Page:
I am saying this from the perspective of someone who takes writing seriously, but hasn't been in the game for a long time. One thing I quickly realised was that my first attempts at story telling were flawed and actually quite boring. Writing several short stories in fairly quick succession helped my development. It gave me practice at telling a story from start to finish, and I learned a lot from it. If I had gone straight into writing a novel I don't think I would have learned as much as quickly. Rather than having a few short stories under my belt that (hopefully!) showed improvement from the earliest to the latest, I would just have one poor novel.
It seems others want to write a novel straight away, and I say you have to go with your instincts, it's just that mine were to start with shorter stuff.
 

Teresa Edgerton

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Here is the best advice that I know how to give: If you want to write novels, write novels, if you want to write short stories, write short stories, and if you want to do both, then do both. But don't ever let anyone talk you into doing either one as a stepping stone to the other. It doesn't work that way.
 
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But surely Teresa you must agree that its really important to write, and thus short stories might be a good idea if you want to complete something, or if you want to explore an idea, or you're enthusiasm for your main work is flagging.

Of course, if you say you can write good fantasy novels without writing any short stories, I obviously believe you. In fact I knew that before. But I also think short stories can be a useful tool for some people in writing longer works.

Post 400!
 

Locksmith

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Are you saying that writers who begin by writing novels and never get around to writing short stories at all aren't serious, Locksmith?

And I think you are comparing two things that are in no way analogous.
An interesting pick on a tiny part of my post. What I was actually saying with this comment, if you read it in context, is that a lot of "aspiring novelists" are actually procrastinating and aren't, in all honesty, 100% serious about writing for publication. More power to them. However, one way to get into the whole publication process - writing an entire, self-contained story, finalising a manuscript, sending it out, dealing with rejections, dealing with publishers, editing, re-editing, seeing your name in print - is to write short stories. It will help you become a better novelist. (Like all advice though, different strokes for different folks).

As Barney says, the original question was whether writing short stories may be helpful to novelists. They're clearly different beasts, like sprinting and marathon running, and if you want to do one exceptionally well, you need to focus on that goal. But, like running, there is cross pollination and a lot of aspiring novelists would do well to try their hand at short stories. (c.f. George RR Martin: Frequently Asked Questions - George R. R. Martin's Official Website )

There was a humorous article on The Onion from the premise that novelists were, like screen writers, on strike, and no-one noticed. One of the lines that stuck with me was along the lines of "99% of strikers are writing their first novel".
 

John Jarrold

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But surely Teresa you must agree that its really important to write, and thus short stories might be a good idea if you want to complete something, or if you want to explore an idea, or you're enthusiasm for your main work is flagging.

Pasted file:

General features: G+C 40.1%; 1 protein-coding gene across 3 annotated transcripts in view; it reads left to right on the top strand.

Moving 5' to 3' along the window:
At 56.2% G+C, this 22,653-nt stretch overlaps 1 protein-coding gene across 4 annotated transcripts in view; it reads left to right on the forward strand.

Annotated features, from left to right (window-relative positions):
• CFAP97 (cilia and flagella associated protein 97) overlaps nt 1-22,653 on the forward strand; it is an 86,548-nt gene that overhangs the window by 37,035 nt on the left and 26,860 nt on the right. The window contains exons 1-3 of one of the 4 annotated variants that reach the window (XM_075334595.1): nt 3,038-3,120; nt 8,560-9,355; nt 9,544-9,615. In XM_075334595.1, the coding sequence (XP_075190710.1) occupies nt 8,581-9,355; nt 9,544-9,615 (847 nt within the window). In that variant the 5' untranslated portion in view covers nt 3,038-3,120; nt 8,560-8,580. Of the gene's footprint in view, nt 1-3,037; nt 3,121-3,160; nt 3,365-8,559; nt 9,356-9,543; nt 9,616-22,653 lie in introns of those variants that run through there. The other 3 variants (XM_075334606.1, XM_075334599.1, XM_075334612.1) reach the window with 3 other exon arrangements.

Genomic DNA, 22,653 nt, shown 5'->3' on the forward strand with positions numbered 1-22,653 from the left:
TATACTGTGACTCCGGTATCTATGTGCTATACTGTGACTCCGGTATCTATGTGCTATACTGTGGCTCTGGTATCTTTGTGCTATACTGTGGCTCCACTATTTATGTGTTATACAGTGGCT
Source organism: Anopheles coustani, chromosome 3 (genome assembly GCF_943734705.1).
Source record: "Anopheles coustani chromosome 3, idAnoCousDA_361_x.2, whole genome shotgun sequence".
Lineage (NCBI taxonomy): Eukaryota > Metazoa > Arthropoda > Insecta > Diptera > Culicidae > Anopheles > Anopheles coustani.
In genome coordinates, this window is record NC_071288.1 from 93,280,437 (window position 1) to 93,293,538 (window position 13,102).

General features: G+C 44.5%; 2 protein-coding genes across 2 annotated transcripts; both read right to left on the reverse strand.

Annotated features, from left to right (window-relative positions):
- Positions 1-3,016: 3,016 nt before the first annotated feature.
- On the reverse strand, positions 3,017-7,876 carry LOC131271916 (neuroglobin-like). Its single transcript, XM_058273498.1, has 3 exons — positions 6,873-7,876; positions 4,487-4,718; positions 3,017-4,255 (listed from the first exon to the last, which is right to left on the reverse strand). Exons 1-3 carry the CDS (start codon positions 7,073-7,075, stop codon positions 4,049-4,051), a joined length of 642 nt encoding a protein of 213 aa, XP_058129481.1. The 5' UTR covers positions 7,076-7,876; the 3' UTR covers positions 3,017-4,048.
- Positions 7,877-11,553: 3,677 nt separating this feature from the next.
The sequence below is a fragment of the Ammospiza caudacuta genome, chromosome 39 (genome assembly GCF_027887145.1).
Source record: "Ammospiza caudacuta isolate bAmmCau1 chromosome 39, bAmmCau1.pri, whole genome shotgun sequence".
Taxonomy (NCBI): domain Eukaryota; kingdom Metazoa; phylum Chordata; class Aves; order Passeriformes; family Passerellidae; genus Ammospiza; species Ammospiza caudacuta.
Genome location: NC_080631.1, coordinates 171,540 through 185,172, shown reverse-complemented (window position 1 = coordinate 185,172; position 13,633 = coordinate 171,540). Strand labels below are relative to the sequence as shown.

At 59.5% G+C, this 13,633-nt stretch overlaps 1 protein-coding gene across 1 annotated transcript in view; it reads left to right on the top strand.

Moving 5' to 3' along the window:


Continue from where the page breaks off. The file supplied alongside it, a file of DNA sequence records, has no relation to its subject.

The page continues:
Of course, if you say you can write good fantasy novels without writing any short stories, I obviously believe you. In fact I knew that before. But I also think short stories can be a useful tool for some people in writing longer works.

Post 400!
'useful for some people' is the important phrase here. Every author is different and what suits one won't suit another. There is no template. No one should be forced to write short fiction if they don't want to.
 

John Jarrold

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An interesting pick on a tiny part of my post. What I was actually saying with this comment, if you read it in context, is that a lot of "aspiring novelists" are actually procrastinating and aren't, in all honesty, 100% serious about writing for publication. More power to them. However, one way to get into the whole publication process - writing an entire, self-contained story, finalising a manuscript, sending it out, dealing with rejections, dealing with publishers, editing, re-editing, seeing your name in print - is to write short stories. It will help you become a better novelist. (Like all advice though, different strokes for different folks).

As Barney says, the original question was whether writing short stories may be helpful to novelists. They're clearly different beasts, like sprinting and marathon running, and if you want to do one exceptionally well, you need to focus on that goal. But, like running, there is cross pollination and a lot of aspiring novelists would do well to try their hand at short stories. (c.f. George RR Martin: Frequently Asked Questions - George R. R. Martin's Official Website )

There was a humorous article on The Onion from the premise that novelists were, like screen writers, on strike, and no-one noticed. One of the lines that stuck with me was along the lines of "99% of strikers are writing their first novel".
Again, the imprtant phrase here is that it's 'one way'. It will not help some prospective novelists at all to write short fiction, because not everyone's writing brain works that way. Don't try to be prescriptive.
 
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Yep. And I feel a bit silly now, offering my opinion as a young, fledging uni student who hasn't written anything over 19 thousand words, next to opinions from published author and a publisher himself.

*Bows in deference to greater authorities*
 

Locksmith

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Again, the imprtant phrase here is that it's 'one way'. It will not help some prospective novelists at all to write short fiction, because not everyone's writing brain works that way. Don't try to be prescriptive.
Like I said, John "(Like all advice though, different strokes for different folks)."

It's always useful in seeking advice to get different people's perspectives.